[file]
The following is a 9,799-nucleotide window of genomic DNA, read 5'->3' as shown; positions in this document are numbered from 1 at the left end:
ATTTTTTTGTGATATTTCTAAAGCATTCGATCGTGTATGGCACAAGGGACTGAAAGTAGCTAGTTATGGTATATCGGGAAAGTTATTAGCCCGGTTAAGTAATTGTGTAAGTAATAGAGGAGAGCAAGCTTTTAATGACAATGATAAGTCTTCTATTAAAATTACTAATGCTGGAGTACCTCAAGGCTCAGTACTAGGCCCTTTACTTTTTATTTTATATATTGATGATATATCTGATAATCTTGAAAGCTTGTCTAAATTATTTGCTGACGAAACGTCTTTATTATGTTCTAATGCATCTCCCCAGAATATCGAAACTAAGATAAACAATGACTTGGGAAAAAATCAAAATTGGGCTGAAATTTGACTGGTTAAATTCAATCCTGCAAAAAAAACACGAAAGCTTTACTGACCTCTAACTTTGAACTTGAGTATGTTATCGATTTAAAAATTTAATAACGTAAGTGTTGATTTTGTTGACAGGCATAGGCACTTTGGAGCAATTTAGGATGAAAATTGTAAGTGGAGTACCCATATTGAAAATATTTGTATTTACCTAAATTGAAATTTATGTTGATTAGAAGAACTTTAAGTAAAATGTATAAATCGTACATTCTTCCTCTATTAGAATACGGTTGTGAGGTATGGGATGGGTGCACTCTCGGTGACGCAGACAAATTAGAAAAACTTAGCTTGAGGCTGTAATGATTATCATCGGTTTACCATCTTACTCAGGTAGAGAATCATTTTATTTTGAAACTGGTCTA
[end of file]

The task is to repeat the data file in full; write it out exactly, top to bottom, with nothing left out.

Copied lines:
The following is a 9,799-nucleotide window of genomic DNA, read 5'->3' as shown; positions in this document are numbered from 1 at the left end:
ATTTTTTTGTGATATTTCTAAAGCATTCGATCGTGTATGGCACAAGGGACTGAAAGTAGCTAGTTATGGTATATCGGGAAAGTTATTAGCCCGGTTAAGTAATTGTGTAAGTAATAGAGGAGAGCAAGCTTTTAATGACAATGATAAGTCTTCTATTAAAATTACTAATGCTGGAGTACCTCAAGGCTCAGTACTAGGCCCTTTACTTTTTATTTTATATATTGATGATATATCTGATAATCTTGAAAGCTTGTCTAAATTATTTGCTGACGAAACGTCTTTATTATGTTCTAATGCATCTCCCCAGAATATCGAAACTAAGATAAACAATGACTTGGGAAAAAATCAAAATTGGGCTGAAATTTGACTGGTTAAATTCAATCCTGCAAAAAAAACACGAAAGCTTTACTGACCTCTAACTTTGAACTTGAGTATGTTATCGATTTAAAAATTTAATAACGTAAGTGTTGATTTTGTTGACAGGCATAGGCACTTTGGAGCAATTTAGGATGAAAATTGTAAGTGGAGTACCCATATTGAAAATATTTGTATTTACCTAAATTGAAATTTATGTTGATTAGAAGAACTTTAAGTAAAATGTATAAATCGTACATTCTTCCTCTATTAGAATACGGTTGTGAGGTATGGGATGGGTGCACTCTCGGTGACGCAGACAAATTAGAAAAACTTAGCTTGAGGCTGTAATGATTATCATCGGTTTACCATCTTACTCAGGTAGAGAATCATTTTATTTTGAAACTGGTCTA